Tag: raptor persecution

Beyond belief

by on May.30, 2012, under Birdwatching, Hen Harrier, North Pennines, Northumberland

Earlier this year I blogged about a North Pennines trip on which we found a pair of Hen Harriers, a species that is very close to the hearts of both owners of NEWT as we spent a lot of time monitoring a nest site in North Tynedale from 2006-2008 (and since then, even though there hasn’t been a subsequent successful nesting attempt at the site).  During the three years where we had successful nesting attempts, that one site and the surrounding area had an adult female shot, an incubating adult female ‘abandoned’ a nest overnight, a nest was robbed, unleashed dogs were allowed to run straight through a nest site, a number of empty nests were located.  And that’s just the persecution/disturbance that we know about.

The sighting in the North Pennines was astonishing, as the area where the birds were is a heartland of illegal raptor persecution.  First the female, and then the ghostly, sublimely beautiful, male dropped down into the heather close to a small burn.  After a brief discussion with our clients on the day, a ‘phone call was made to alert a local raptor worker, with vast experience of monitoring harrier nests.  He was astonished too, and couldn’t remember how long it was since a potential breeding pair had been recorded in that area.  24hrs later there was no sign of either bird at the site, and the breeding attempt had presumably gone the same way as so many others.  Now we’re in a position where there is only one nesting pair in England, and the main contributory factor in that is illegal persecution.

Yet, with illegal persecution still rife and affecting many birds of prey, DEFRA commissioned, and has now thankfully scrapped, a study into the effect of Common Buzzard predation on Common Pheasant populations.  Methods proposed included destroying nests and capturing Common Buzzards and taking them into captivity for falconry.  That’s right, £375,000 of taxpayer’s money was going to be spent deliberately suppressing the population of a native species, that is still recovering after centuries of persecution, in order to protect a non-native, artificially reared and introduced gamebird.  You couldn’t make it up, it’s so far-fetched and ridiculous.  This would have just been the thin end of a very big wedge though.  Sparrowhawks next? then Peregrines and all of our rarer raptors?

What’s really needed is the full force of the law to be brought to bear on those individuals, and estates, that persist in the barbaric, outdated, illegal practice of raptor persecution.  Perhaps DEFRA could fund a study into what happens if raptor populations are left unhindered?

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Talking birdwatching

by on Dec.09, 2010, under Birdwatching, Family and friends, North Pennines

Woodcock are continuing to feature in our birdwatching at the moment.  Martin saw two more yesterday; one flying ahead of the car as he drove through Ashington and another one flying over our house, as Lee from G&S Organics was delivering our weekly groceries.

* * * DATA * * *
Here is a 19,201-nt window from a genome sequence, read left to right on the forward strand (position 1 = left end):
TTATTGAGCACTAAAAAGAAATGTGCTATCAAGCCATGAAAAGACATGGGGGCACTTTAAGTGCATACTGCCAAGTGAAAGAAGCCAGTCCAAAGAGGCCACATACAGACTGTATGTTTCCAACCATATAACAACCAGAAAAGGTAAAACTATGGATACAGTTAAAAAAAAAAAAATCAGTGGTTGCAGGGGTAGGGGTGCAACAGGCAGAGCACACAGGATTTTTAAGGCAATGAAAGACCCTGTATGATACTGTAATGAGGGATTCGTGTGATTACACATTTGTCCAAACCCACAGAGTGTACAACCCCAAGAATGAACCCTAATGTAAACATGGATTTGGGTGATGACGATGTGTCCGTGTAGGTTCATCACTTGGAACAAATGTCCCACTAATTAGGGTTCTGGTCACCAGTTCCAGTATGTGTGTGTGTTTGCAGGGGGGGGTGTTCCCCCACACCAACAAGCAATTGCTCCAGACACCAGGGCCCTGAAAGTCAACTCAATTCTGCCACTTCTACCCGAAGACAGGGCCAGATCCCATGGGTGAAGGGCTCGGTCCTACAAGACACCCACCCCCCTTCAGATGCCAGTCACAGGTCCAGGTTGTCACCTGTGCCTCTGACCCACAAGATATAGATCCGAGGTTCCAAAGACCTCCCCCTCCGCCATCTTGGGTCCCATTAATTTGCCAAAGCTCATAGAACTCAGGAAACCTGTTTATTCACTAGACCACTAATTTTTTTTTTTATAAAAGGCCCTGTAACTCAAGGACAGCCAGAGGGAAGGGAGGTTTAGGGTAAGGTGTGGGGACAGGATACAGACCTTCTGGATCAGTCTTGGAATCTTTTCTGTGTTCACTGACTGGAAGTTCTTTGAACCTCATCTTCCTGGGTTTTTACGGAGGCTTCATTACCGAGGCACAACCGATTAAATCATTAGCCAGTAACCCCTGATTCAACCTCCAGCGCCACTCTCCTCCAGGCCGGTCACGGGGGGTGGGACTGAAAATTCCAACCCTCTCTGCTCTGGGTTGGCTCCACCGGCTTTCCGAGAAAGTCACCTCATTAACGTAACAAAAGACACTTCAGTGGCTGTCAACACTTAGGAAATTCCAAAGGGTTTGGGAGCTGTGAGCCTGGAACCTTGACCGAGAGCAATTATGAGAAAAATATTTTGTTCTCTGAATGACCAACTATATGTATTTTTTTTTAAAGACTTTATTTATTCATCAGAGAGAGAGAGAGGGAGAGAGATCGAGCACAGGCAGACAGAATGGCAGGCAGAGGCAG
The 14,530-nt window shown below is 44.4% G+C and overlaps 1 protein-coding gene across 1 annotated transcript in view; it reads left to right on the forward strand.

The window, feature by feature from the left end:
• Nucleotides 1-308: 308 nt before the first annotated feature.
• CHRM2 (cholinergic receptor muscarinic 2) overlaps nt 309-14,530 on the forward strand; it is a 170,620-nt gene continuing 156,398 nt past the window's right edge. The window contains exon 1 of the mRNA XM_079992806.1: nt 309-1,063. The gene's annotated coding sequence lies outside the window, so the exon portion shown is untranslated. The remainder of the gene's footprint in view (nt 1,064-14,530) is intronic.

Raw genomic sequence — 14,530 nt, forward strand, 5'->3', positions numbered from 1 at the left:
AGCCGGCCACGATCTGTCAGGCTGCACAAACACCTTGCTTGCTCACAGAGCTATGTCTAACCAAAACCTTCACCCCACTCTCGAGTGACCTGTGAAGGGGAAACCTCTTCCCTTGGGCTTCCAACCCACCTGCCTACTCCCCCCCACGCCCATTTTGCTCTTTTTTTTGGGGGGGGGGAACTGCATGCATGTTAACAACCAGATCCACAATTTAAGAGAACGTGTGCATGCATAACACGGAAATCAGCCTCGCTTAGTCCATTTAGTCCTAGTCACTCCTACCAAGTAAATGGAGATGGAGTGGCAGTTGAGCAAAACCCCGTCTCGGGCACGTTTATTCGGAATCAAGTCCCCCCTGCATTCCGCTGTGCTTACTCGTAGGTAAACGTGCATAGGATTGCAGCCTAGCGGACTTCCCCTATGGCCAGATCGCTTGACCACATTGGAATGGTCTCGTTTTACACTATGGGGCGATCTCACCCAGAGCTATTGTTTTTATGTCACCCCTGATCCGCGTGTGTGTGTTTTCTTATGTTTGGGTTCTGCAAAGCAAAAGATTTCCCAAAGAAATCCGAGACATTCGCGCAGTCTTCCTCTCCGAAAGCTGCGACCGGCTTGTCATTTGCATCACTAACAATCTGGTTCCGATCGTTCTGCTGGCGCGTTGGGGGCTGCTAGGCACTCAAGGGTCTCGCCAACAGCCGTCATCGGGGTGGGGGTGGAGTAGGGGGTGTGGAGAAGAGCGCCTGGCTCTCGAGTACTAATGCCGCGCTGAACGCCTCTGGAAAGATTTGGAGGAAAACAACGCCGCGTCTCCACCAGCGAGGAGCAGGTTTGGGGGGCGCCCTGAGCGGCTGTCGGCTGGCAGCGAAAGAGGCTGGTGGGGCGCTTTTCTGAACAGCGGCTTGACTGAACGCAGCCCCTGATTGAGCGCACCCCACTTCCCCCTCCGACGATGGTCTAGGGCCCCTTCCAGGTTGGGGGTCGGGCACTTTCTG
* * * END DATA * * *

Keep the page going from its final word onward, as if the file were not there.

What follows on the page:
Yesterday evening we were out and about again.  This time it wasn’t a nocturnal birdwatching trip but a much more sociable occasion, meeting up with a friend for a meal and a few drinks.

Nick was already in the pub, with a pint of Guinness in hand, when we arrived.  The conversation through the evening focused primarily on raptors; a real obsession for all three of us.  He didn’t make it to this year’s North of England Raptor Conference so we filled him in on the highlights.  As our discussions covered population ecology, persecution, identification and migration patterns, the time raced by and soon we were driving back through the snowy wastes of Northumberland.  Unsurprisingly, most of our discussion had focussed on the Hen Harrier; probably the most persecuted raptor in Britain.  Our study area covers twelve 10km squares in southwest Northumberland, notable for having no breeding Hen Harriers, although a vast amount of suitable habitat.  There’s a lack of Peregrines as well, although at one site they can often be seen displaying in the early spring…

On our North Pennines tours, the lack of raptors is often commented on by our clients.  When we explain the reasons, and back this up with our own observations and experiences from the harrier nest we monitored in North Tynedale, we’re generally met with looks of incredulity, horror or dismay.  Who knows, maybe 2011 will be the year when the Hen Harrier starts to make a comeback on the moors of Northern England?  Don’t hold your breath though…

Now, after a morning which Martin spent being interviewed for the BBC Politics Show (which will be shown at 12:00 on Sunday 11th December), it’s time to process another batch of Gift Voucher orders and finalise details for this Saturday’s boat trip around the Farne Islands and Holy Island.  Gift Vouchers are an ideal present, and our final boat trip of the year looks like being a really good one, so give us a call on 01670 827465 to book.

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